If the Supreme Court rules in favor of the plaintiffs in King v. Burwell and strikes down federal subsidies for residents in the 34 states that rely on the federal insurance exchange, one legal expert suggests that residents of those states may never qualify for subsidies.
Nicholas Bagley, who introduced the question recently in the Incidental Economist, pointed out that the entire King v. Burwell case focuses on provision 1311 of the Affordable Care Act, which links subsidized coverage to "an exchange established by the State." If the Court takes a literal reading of the provision, states most likely will have to act fast and create their own exchanges in order to maintain subsidies for their residents.
However, that same provision later says, "each State shall, not later than Jan. 1, 2014, establish an American Health Benefit Exchange."
So, as Bagley asked, did the states have to hit that January 2014 deadline in order to establish exchanges under provision 1311? If that is the case, then exchanges established after the King ruling--should the Court side with the plaintiffs--would not meet the provision's criteria. Subsidies would therefore never be available in these 34 states.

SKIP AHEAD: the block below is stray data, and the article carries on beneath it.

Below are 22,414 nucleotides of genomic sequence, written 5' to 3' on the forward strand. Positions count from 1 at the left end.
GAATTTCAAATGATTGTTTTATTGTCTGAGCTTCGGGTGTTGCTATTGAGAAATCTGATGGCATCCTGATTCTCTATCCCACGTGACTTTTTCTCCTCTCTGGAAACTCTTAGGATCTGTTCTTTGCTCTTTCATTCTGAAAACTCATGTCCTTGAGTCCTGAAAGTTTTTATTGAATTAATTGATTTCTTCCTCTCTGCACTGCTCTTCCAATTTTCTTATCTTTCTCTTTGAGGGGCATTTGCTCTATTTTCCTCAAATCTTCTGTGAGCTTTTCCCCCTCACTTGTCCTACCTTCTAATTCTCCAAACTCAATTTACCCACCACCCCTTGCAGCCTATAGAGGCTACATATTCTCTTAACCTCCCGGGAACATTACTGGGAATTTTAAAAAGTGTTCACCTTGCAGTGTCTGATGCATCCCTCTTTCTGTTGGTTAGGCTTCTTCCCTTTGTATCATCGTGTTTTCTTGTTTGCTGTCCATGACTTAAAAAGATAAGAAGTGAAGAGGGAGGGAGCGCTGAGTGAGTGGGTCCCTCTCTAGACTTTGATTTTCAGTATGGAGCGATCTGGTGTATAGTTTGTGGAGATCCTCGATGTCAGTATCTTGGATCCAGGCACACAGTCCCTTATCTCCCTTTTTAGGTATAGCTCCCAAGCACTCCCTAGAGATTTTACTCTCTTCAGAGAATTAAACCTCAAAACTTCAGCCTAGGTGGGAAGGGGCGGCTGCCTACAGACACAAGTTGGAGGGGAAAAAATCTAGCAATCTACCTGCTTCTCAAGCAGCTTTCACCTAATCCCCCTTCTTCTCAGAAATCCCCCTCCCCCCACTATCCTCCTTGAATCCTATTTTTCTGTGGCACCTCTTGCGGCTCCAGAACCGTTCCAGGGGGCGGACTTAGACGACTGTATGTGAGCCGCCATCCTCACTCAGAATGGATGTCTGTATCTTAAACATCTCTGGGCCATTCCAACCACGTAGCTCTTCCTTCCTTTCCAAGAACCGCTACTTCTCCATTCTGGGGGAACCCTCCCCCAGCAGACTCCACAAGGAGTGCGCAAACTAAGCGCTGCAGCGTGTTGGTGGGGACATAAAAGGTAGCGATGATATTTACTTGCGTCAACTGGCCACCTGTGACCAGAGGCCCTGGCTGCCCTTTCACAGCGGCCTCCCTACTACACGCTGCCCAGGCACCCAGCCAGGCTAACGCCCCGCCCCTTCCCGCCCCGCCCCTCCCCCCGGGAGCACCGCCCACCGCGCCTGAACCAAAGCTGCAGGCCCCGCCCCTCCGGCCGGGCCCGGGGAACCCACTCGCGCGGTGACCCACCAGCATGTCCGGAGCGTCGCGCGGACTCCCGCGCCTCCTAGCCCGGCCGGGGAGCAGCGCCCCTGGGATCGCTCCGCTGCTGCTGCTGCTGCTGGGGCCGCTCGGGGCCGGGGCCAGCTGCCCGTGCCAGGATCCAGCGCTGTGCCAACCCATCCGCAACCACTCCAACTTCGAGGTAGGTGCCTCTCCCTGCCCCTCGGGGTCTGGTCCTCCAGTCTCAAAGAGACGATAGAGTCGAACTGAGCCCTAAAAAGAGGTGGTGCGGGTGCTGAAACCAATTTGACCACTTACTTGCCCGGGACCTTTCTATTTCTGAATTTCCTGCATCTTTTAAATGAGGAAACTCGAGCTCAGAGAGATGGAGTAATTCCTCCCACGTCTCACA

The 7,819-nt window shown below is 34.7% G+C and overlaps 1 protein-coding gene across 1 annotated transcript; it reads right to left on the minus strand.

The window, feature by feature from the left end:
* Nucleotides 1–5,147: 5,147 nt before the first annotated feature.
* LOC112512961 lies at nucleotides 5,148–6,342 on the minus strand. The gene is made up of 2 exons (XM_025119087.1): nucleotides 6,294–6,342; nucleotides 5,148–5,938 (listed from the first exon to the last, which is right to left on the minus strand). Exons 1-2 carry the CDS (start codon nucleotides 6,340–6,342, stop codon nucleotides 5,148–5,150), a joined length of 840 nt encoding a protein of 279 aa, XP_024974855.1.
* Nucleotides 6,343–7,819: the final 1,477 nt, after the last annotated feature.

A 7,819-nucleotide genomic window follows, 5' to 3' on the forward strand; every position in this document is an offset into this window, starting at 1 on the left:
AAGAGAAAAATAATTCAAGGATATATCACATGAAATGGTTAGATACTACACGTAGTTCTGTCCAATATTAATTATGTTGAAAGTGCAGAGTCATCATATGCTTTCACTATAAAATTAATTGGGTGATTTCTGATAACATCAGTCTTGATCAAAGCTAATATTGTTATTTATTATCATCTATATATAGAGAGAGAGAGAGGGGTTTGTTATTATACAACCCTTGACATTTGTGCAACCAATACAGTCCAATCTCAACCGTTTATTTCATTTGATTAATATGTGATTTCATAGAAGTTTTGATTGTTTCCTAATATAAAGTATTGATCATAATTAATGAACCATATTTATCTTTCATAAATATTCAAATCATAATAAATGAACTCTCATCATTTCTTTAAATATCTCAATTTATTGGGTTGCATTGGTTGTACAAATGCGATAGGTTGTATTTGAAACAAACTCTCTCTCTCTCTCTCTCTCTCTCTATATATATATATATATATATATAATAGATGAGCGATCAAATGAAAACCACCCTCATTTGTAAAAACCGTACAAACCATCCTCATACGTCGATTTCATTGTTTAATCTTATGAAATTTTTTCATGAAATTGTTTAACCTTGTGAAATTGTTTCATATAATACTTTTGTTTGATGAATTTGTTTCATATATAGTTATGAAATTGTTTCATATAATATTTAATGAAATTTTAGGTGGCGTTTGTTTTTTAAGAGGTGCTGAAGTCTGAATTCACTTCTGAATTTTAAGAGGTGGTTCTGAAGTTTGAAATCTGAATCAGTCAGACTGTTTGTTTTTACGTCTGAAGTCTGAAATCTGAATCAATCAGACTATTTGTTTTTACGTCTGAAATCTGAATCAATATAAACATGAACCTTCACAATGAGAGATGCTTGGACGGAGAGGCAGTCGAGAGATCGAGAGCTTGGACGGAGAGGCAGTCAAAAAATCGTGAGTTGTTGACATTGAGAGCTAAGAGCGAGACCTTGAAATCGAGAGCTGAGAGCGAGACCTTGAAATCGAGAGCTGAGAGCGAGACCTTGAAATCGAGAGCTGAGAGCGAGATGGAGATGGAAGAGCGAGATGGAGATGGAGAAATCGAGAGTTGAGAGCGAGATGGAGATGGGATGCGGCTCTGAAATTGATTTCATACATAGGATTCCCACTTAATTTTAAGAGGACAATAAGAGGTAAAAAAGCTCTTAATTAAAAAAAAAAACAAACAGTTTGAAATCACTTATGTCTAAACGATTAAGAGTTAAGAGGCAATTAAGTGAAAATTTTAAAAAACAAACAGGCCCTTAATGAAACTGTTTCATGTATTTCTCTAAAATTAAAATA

Interpreting the statute in that way would raise some serious federalism concerns. "Congress did not wish to threaten states when it passed the ACA," Elizabeth Wydra, chief counsel at the Constitutional Accountability Center, previously said on a call discussing the case.
When Congress created the ACA, it told the Department of Health and Human Services (HHS) to have a backup plan for states that failed to establish their own exchanges by January 2014. Their plan was for states without exchanges to default to Healthcare.gov. "The deadline is thus best understood not to limit subsidies, but as an instruction to HHS about when to act on the state's behalf," Bagley wrote.
The argument Bagley proposed has yet to gain traction among King proponents. But if the Court adopted this mindset during deliberation, it would mean states without their own marketplaces are stuck between a rock and a hard place.
The Court's decision on King v. Burwell is expected sometime in June.
- here's the Incidental Economist article